How JustAnswer Works:
  • Ask an Expert
    Experts are full of valuable knowledge and are ready to help with any question. Credentials confirmed by a Fortune 500 verification firm.
  • Get a Professional Answer
    Via email, text message, or notification as you wait on our site.
    Ask follow up questions if you need to.
  • 100% Satisfaction Guarantee
    Rate the answer you receive.
Ask Christopher B, Esq. Your Own Question
Christopher B, Esq.
Christopher B, Esq., Lawyer
Category: Real Estate Law
Satisfied Customers: 2677
Experience:  associate attorney
84496330
Type Your Real Estate Law Question Here...
Christopher B, Esq. is online now
A new question is answered every 9 seconds

Owner filed a forcible detainer on myself for home purchased

Customer Question

Owner filed a forcible detainer on myself for home purchased under a wrap around owner carry contract. Can they do that? Also can't I ask for cased to be dismissed since a genuine dispute exists that can only re resolved beyond the limitations of a summary forcible detainer action and in a context of conventional civil action
JA: Because real estate law varies from place to place, can you tell me what state this is in?
Customer: Arizona
JA: Has any paperwork been filed?
Customer: Yes we have trial nov 1
JA: Anything else you want the lawyer to know before I connect you?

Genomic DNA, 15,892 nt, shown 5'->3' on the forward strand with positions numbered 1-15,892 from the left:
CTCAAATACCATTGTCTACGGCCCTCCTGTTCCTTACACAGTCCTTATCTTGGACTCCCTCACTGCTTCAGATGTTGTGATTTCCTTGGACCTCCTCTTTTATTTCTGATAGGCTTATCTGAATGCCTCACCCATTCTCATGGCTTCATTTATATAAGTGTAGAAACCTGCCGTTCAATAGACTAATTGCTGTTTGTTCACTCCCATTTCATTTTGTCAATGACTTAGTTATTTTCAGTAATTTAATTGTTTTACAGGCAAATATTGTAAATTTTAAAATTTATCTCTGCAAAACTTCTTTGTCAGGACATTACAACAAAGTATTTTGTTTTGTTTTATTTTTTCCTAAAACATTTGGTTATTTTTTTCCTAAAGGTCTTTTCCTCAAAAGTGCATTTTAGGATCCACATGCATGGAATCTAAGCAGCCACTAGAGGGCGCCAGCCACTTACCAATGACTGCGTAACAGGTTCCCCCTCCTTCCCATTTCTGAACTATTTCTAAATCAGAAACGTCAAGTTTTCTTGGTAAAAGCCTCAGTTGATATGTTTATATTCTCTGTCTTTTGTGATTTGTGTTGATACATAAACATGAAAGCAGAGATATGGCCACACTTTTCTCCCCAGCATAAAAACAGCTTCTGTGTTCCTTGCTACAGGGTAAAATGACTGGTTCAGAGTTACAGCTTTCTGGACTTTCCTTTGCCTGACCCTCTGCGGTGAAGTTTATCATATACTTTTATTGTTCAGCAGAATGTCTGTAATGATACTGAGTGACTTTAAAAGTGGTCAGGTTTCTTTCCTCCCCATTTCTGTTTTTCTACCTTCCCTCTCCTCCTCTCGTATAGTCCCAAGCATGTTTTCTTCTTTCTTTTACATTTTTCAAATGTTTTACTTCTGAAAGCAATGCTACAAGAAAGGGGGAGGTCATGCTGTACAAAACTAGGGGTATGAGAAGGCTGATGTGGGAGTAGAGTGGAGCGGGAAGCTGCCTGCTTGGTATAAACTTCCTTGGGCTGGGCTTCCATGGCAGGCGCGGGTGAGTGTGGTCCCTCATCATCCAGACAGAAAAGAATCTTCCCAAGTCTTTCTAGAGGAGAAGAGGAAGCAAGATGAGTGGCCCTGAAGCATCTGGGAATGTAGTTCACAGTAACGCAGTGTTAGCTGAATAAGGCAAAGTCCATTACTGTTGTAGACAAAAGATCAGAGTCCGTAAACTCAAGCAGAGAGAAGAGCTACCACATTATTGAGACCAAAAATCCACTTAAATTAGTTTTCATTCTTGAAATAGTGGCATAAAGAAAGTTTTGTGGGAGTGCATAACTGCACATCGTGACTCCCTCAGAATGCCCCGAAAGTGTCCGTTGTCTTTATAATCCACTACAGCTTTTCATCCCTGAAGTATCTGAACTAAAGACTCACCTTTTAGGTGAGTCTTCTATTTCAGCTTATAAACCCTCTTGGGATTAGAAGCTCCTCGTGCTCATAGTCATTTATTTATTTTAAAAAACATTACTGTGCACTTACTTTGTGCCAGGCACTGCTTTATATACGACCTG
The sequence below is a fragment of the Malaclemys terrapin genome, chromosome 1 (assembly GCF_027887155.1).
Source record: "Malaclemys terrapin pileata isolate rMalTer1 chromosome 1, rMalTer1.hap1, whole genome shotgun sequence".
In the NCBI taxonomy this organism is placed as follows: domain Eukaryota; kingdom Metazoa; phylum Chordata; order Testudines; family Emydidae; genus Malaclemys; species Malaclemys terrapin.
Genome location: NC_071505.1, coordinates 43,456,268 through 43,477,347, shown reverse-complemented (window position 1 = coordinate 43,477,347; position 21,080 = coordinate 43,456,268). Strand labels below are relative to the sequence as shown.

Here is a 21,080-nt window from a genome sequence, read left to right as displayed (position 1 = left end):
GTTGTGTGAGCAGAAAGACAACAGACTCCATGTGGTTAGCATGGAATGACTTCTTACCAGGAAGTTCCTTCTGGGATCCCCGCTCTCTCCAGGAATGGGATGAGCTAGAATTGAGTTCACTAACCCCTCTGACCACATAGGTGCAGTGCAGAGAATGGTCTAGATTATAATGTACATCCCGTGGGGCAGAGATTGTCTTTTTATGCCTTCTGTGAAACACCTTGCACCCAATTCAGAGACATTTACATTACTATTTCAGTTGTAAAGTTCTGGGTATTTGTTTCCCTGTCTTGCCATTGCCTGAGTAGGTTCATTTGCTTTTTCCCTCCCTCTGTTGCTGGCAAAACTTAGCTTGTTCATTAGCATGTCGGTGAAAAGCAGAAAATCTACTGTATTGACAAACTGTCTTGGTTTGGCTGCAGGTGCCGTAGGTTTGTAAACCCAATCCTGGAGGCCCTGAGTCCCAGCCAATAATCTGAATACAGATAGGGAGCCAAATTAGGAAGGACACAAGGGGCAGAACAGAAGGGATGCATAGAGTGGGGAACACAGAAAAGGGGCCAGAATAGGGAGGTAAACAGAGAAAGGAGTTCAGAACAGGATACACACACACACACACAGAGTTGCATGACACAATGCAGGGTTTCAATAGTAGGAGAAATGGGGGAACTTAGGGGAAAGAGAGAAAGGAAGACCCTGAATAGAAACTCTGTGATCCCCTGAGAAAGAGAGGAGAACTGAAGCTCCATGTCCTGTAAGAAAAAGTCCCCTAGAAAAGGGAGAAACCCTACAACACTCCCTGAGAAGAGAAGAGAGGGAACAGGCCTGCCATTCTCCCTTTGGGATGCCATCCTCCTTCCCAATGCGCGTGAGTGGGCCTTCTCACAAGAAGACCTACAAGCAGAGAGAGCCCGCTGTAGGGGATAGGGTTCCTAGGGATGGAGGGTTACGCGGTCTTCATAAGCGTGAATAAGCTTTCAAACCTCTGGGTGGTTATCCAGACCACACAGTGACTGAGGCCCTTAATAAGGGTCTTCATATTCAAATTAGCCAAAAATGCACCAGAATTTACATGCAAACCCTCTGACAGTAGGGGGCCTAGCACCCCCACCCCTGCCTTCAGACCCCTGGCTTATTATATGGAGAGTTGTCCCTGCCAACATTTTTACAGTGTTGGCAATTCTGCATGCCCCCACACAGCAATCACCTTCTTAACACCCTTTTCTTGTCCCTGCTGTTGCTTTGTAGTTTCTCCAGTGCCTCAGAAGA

Customer: No
Submitted: 1 month ago.
Category: Real Estate Law
Customer: replied 1 month ago.
I have to file my motion to dismiss and answer to there complaint tomorrow
Expert:  Christopher B, Esq. replied 1 month ago.

My name is ***** ***** I will be helping you today. Thank you for your question and for using justanswer.com.

Arizona law does define the default periods. Depends on the type of documents used, it would most likely fall under foreclosure rules or forfeiture rules. In a typical seller carry, a forfeiture most likely applies. You may forfeit your interest after 30 days if you have less then 20% of purchase price paid. Refer to A.R.S. 33-742. If this is the case, it is possible that upon default of the land contract, the court could allow a forfeiture of equity and permit an eviction by the seller, or the court could require a JUDICIAL foreclosure (longer and more expensive process than a Public Trustee foreclosure). The court’s decision is based on equitable factors, that is what is fair in the situation considering the buyer’s equity (size of down payment, accumulated equity, improvements, etc). It really comes down to what the contract provides, the document should give your answer but an eviction is possible with the right language and right circumstances but that will be up to the court. Again, check your contract. Specifically look at the paragraphs that are related to refinancing and time frames for doing so. Typically foreclosure is used for non-payment.

Please let me know if you have any further questions and please positively rate my answer if satisfied. There should be smiley faces or numbers from 1-5 to choose from. This extra step will cost you nothing extra and will be greatly appreciated. See link for how to rate: http://ww2.justanswer.com/help/how-do-i-rate-answer-hl

Expert:  Christopher B, Esq. replied 1 month ago.

Was that the answer you were looking for? Please give me some feedback if not as I want to satisfy my customers. If you are satisfied, please rate my answer as this is the only way I will be compensated for my time by the site. See "rate an answer" on the following link for how to do so: http://ww2.justanswer.com/help/how-do-i-rate-answer-hl

Thank you in advance.

Expert:  Christopher B, Esq. replied 1 month ago.

Just checking back in, do you have any further questions?

Related Real Estate Law Questions